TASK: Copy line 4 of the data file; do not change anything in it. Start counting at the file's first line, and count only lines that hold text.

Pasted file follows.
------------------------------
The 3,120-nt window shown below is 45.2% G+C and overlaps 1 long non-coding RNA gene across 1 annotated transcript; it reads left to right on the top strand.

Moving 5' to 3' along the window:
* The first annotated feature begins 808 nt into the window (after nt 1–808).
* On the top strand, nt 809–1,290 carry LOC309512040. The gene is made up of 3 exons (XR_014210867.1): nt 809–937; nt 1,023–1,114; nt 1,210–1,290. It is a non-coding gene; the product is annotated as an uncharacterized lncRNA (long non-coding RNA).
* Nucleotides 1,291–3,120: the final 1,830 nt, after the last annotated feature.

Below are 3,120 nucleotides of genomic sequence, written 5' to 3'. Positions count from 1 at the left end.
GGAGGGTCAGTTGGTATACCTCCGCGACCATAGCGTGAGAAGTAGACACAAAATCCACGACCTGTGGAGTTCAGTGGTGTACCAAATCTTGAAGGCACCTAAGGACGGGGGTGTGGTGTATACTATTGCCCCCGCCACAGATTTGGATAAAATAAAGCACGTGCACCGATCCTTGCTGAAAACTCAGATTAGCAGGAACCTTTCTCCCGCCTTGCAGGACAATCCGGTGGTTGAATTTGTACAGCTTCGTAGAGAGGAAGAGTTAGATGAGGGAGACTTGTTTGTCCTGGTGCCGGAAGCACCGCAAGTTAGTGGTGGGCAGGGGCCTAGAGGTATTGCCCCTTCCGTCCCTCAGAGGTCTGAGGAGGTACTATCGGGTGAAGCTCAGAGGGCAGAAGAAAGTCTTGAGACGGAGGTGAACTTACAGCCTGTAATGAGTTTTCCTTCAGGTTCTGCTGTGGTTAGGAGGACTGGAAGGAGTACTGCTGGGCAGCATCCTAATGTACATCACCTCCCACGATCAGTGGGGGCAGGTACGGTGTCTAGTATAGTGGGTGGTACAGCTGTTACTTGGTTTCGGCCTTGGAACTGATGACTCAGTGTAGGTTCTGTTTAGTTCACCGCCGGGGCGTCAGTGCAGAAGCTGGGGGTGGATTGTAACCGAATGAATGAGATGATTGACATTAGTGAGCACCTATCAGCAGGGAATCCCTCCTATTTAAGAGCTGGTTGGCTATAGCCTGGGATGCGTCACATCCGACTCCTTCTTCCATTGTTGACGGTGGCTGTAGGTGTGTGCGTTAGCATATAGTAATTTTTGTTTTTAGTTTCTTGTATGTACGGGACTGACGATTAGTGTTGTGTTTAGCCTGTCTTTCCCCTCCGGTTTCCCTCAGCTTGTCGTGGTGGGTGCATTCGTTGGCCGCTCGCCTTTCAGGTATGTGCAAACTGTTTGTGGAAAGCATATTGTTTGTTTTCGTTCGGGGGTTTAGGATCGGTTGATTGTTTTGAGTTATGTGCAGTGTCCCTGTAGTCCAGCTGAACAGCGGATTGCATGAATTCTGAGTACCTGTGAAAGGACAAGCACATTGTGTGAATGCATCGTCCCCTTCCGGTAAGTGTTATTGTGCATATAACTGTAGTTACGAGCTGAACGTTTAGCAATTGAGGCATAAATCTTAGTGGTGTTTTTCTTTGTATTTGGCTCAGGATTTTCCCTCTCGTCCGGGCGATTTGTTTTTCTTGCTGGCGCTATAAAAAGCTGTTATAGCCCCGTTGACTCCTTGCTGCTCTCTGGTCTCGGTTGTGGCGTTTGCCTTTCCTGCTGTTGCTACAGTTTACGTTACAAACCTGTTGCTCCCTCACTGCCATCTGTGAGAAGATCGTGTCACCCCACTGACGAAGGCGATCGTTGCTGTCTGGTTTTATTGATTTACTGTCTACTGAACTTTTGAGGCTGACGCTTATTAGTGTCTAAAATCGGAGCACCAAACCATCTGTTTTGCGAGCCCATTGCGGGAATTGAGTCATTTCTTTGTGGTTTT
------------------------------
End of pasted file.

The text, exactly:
* On the top strand, nt 809–1,290 carry LOC309512040. The gene is made up of 3 exons (XR_014210867.1): nt 809–937; nt 1,023–1,114; nt 1,210–1,290. It is a non-coding gene; the product is annotated as an uncharacterized lncRNA (long non-coding RNA).